Manufacturing PMI: An Early Look at Sector Performance

The Manufacturing Purchasing Managers’ Index (PMI) is an economic indicator that provides an early overview of the performance of the manufacturing sector in a particular country or region. It is released before the final PMI data and is based on a preliminary survey of purchasing managers in manufacturing companies.

Here are the key points about Flash Manufacturing PMI:

Definition: The manufacturing PMI is a composite index derived from surveys conducted among purchasing managers in manufacturing companies. It measures working conditions in the manufacturing sector, including factors such as production, new orders, employment, supplier delivery and inventories..

Timing: The rapid manufacturing PMI is released ahead of the final PMI reading, providing an early indication of economic activity in the manufacturing sector for a given period. It provides timely insights into business conditions and can help anticipate potential changes in economic trends.

Survey Methodology: Purchasing Managers’ Index (PMI) surveys are usually conducted by private companies or research agencies. Purchasing managers are required to present their assessments of various business indicators, usually on a scale of 0 to 100. A reading above 50 indicates expansion in the manufacturing sector, while a reading below 50 indicates contraction..

Key Pointer: Flash Manufacturing PMI is a leading indicator because it reflects the views of purchasing managers with insights into their companies’ order books, production plans, and supply chain dynamics. Changes in the PMI can provide early signals of shifts in economic activity and business sentiment.

Market Impact: The fast manufacturing PMI is closely monitored by financial market participants, including traders, economists and investors. A higher-than-expected PMI reading suggests a stronger manufacturing sector, which could positively impact the country’s currency, stock markets and bond yields. Conversely, a lower-than-expected reading may trigger market reactions, reflecting potential concerns about growth. Economic.

US private sector PMI rose in June

The US S&P Global Composite Purchasing Managers’ Index rose to 54.6 in the preliminary estimate for June from 54.5 in May, showing that private sector business activity in the US continued to expand at a healthy pace.

The S&P Global manufacturing PMI rose to 51.7 in the same period from 51.3, while the services PMI rose to 55.1 from 54.8. Both readings were higher than analysts’ estimates.

Chris Williamson, chief business economist at S&P Global Market Intelligence, said when evaluating the survey results, “Early PMI data points to the fastest economic expansion in more than two years in June, signaling an encouraging strong end to the second quarter.”

Regarding inflation dynamics, Williamson added: “At the same time, selling price inflation slowed again after rising in May, falling to one of the lowest levels seen in the past four years,” and continued: “Historical comparisons suggest that the recent decline raises the survey price in line with the Fed’s inflation target of 2%.”

Market Reaction to US PMIs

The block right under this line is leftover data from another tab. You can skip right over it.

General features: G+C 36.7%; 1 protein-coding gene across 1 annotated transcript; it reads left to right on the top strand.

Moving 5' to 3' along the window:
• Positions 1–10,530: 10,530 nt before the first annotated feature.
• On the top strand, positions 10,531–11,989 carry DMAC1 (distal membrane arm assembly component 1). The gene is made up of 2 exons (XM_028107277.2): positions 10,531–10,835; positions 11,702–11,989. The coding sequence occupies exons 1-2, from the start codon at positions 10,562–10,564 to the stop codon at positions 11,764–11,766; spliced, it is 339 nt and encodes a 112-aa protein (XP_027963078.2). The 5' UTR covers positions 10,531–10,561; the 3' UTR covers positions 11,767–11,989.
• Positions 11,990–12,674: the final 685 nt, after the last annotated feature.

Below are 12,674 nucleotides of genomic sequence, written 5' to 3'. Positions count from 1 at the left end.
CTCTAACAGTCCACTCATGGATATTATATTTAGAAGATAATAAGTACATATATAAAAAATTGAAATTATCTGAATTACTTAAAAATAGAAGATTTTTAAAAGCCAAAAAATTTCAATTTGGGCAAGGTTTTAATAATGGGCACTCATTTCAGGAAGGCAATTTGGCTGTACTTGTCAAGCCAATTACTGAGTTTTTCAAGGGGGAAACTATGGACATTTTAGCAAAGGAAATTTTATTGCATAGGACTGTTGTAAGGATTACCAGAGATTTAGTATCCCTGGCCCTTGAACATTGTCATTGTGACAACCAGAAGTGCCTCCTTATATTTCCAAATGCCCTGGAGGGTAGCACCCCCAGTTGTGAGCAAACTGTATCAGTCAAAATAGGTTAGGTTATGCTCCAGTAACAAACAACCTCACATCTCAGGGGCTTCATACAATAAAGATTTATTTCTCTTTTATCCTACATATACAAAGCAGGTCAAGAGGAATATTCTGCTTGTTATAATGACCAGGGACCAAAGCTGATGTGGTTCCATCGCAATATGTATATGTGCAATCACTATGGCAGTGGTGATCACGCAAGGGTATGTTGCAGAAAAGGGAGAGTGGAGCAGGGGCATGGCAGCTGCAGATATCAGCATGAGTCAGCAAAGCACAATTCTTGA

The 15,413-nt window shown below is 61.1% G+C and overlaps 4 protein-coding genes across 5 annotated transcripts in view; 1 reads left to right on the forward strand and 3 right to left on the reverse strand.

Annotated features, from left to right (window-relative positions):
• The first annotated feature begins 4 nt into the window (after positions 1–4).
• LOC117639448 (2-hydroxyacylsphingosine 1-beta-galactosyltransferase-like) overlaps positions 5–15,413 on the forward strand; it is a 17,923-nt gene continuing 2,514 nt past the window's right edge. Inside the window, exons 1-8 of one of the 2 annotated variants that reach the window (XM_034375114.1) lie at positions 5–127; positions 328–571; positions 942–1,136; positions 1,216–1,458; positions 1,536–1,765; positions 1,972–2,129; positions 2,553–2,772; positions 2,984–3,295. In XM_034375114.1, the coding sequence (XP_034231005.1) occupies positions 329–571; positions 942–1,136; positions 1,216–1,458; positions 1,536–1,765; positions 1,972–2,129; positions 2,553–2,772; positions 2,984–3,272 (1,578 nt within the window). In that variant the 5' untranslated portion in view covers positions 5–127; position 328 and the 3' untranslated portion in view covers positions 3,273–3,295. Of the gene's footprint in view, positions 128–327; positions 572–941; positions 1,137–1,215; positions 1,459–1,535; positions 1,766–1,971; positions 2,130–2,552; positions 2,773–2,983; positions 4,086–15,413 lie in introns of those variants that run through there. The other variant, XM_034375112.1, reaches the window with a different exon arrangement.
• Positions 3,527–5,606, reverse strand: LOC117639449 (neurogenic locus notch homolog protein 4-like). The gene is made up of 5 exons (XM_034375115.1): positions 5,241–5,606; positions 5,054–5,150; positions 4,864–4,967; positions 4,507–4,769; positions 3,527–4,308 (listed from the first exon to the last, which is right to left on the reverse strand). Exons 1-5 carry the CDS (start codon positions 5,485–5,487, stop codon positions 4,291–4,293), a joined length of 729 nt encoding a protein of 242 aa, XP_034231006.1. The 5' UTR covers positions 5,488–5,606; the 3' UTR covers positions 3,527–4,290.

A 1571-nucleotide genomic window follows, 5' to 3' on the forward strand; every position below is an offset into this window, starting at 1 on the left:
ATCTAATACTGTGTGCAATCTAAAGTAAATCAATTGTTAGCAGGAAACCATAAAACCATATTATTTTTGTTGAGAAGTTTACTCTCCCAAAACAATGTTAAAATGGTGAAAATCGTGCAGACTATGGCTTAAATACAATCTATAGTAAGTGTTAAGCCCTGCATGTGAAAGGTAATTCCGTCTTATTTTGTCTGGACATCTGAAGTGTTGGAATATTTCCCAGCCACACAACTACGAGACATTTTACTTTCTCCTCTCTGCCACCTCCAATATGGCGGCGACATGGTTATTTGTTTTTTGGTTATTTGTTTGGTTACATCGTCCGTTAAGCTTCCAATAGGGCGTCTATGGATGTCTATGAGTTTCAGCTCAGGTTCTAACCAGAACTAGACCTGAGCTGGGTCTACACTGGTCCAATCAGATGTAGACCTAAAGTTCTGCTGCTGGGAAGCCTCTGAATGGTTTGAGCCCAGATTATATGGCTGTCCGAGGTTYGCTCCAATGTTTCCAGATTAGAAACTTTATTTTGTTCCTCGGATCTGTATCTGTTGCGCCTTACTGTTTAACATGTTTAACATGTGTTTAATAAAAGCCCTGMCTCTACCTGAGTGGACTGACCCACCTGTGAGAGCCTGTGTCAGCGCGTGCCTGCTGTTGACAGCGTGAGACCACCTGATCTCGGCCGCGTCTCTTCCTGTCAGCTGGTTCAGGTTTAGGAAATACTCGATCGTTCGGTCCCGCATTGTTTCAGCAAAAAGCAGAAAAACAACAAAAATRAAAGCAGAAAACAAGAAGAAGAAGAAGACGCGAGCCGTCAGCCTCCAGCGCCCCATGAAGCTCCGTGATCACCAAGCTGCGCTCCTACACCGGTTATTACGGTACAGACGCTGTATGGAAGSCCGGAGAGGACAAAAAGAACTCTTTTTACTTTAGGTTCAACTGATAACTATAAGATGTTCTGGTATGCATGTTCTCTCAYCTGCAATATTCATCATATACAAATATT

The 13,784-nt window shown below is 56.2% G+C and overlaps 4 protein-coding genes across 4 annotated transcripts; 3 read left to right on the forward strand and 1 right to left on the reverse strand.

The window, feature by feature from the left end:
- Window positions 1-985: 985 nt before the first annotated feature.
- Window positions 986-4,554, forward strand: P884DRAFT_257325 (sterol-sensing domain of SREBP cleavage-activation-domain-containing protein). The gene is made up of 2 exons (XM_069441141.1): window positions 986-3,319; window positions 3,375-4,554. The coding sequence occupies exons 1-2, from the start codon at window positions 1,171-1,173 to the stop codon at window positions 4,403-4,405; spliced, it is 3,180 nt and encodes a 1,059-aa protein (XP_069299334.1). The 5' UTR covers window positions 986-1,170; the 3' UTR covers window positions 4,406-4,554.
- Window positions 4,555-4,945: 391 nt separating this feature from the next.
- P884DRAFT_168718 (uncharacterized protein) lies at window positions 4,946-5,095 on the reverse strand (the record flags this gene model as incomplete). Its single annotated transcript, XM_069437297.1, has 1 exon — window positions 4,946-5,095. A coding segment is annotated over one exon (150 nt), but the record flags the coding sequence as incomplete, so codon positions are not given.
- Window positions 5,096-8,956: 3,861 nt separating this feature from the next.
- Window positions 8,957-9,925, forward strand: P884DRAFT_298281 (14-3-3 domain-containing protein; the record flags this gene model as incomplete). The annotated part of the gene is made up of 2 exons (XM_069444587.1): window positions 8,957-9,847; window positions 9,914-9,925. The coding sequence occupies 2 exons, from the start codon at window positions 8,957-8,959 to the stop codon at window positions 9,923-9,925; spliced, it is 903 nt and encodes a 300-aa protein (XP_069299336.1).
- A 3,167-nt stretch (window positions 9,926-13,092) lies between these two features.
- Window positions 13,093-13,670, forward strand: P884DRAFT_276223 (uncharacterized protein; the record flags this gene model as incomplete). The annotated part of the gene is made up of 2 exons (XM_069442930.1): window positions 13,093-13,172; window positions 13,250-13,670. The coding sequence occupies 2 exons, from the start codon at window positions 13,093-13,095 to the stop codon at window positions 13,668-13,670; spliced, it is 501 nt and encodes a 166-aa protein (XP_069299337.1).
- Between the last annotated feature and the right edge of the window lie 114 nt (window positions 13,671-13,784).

The US dollar has gathered its strength against its rivals with an immediate reaction. At the time of writing, the US dollar index was up 0.2% on the day at 105.85.

S&P Global will release a quick estimate of US purchasing managers’ indices (PMIs) for June, a monthly survey of business activity, on Friday. The survey is expected to show that economic activity in the private sector continues to expand at a moderate pace.

In May, the S&P Global Composite PMI improved to 54.5 from 51.3 in April. The manufacturing PMI rose to 51.3 from 50.0, while services PMI rose to 54.8 from 51.3. Assessing the survey results, ” economic improvement in US accelerated again after two months of slowing growth, with early PMI data pointing to fastest expansion in just over two years in May.”

Positive PMI outlook pushes dollar higher

The Flash manufacturing PMI is usually released a few weeks before the final PMI data. The final PMI includes a larger sample size and more comprehensive survey responses. While a quick reading provides an early estimate, the final PMI provides a more complete picture of the manufacturing sector’s performance.

USDJPY rose back to the uptrend and returned above the 159.00 level after the stronger-than-expected quick data from the S&P Global Manufacturing and Services Index. The trading price rose to 159.206. This results in it reaching 100 pips below the 2024 high of 160.208. The highest level was back in 1991 when the high price reached 160.40 .However, the last two declines have found support for buyers against those moving averages at 158.916. This increases the importance of levels to move forward at least in the short term.

As long as the price can stay above the bias in the short term it is more bullish. If the price moves below, be prepared for buyers to turn into sellers at least in the short term.

Regarding inflation dynamics, Williamson noted that selling price inflation picked up in May. “The main inflationary driver now comes from manufacturing rather than services, which means that inflation rates for costs and selling prices are now fairly high by pre-pandemic standards in both sectors to suggest that the recent tilt down to the Fed’s 2% target still seems clear. Elusive “, he explained further.

The Flash Manufacturing PMI is an important economic indicator that provides an early assessment of the performance of the manufacturing sector. It is closely monitored by market participants because it can provide insights into economic growth, business sentiment, and potential market movements.

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